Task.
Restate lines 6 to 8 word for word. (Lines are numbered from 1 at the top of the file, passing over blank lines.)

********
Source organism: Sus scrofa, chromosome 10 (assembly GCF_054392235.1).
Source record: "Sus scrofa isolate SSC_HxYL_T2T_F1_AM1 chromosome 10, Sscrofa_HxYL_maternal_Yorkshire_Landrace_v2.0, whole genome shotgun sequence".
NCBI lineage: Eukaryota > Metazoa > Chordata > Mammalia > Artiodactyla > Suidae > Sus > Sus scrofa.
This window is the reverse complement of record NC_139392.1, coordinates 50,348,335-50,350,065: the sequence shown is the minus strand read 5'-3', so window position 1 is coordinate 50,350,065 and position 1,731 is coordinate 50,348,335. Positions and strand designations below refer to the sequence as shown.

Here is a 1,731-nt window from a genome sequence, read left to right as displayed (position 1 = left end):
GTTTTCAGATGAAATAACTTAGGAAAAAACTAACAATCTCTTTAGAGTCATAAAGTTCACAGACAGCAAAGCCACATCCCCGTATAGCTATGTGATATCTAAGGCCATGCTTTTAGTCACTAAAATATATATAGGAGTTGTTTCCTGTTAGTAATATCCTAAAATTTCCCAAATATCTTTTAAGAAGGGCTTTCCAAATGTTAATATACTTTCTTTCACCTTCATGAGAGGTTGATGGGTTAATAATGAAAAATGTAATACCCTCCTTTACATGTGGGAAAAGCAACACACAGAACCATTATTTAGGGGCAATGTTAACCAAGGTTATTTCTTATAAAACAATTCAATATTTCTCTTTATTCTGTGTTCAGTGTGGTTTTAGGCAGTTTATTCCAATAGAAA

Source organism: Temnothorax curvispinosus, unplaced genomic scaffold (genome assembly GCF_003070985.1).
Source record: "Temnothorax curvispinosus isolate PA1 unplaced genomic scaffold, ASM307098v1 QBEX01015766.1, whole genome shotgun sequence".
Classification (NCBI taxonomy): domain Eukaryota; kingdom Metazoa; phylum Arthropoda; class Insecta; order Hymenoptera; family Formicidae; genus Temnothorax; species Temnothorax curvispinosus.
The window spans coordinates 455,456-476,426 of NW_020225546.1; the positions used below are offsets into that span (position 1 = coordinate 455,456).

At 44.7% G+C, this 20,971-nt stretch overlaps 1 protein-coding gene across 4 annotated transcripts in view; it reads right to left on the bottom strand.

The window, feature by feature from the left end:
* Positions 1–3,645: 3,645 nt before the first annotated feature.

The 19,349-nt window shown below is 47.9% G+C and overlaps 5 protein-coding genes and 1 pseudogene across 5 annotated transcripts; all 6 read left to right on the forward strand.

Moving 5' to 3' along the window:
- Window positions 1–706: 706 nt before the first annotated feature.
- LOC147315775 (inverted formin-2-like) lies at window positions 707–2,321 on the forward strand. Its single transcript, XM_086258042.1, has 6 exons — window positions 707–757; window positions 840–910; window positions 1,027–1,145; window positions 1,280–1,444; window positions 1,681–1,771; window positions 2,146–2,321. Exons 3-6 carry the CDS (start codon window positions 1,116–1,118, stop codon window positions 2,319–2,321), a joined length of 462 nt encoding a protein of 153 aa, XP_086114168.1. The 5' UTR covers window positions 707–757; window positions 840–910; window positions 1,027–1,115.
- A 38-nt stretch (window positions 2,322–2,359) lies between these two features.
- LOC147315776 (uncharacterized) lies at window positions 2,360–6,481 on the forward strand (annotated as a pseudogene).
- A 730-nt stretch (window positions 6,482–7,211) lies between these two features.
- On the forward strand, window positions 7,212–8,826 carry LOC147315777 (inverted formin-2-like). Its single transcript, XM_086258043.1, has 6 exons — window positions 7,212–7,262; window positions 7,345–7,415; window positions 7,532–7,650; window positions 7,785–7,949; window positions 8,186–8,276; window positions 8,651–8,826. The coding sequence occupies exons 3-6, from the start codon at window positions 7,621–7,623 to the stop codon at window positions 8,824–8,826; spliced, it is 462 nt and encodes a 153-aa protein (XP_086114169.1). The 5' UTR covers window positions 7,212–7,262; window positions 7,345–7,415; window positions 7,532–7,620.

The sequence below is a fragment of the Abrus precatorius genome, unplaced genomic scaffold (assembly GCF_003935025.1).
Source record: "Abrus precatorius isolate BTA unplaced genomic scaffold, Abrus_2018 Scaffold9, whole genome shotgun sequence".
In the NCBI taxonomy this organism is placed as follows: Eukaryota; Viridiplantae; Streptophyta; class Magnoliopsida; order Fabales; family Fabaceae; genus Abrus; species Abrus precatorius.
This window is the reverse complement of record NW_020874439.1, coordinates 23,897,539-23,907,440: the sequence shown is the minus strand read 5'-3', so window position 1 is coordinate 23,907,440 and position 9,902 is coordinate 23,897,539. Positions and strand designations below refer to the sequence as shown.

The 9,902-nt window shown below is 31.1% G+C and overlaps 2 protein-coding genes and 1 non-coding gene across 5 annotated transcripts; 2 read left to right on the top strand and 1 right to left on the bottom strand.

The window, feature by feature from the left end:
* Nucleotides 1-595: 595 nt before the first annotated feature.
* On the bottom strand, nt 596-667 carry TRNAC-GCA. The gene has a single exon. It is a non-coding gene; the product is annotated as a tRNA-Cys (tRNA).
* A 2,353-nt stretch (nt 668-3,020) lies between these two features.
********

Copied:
GTTTTCAGATGAAATAACTTAGGAAAAAACTAACAATCTCTTTAGAGTCATAAAGTTCACAGACAGCAAAGCCACATCCCCGTATAGCTATGTGATATCTAAGGCCATGCTTTTAGTCACTAAAATATATATAGGAGTTGTTTCCTGTTAGTAATATCCTAAAATTTCCCAAATATCTTTTAAGAAGGGCTTTCCAAATGTTAATATACTTTCTTTCACCTTCATGAGAGGTTGATGGGTTAATAATGAAAAATGTAATACCCTCCTTTACATGTGGGAAAAGCAACACACAGAACCATTATTTAGGGGCAATGTTAACCAAGGTTATTTCTTATAAAACAATTCAATATTTCTCTTTATTCTGTGTTCAGTGTGGTTTTAGGCAGTTTATTCCAATAGAAA

Source organism: Temnothorax curvispinosus, unplaced genomic scaffold (genome assembly GCF_003070985.1).
Source record: "Temnothorax curvispinosus isolate PA1 unplaced genomic scaffold, ASM307098v1 QBEX01015766.1, whole genome shotgun sequence".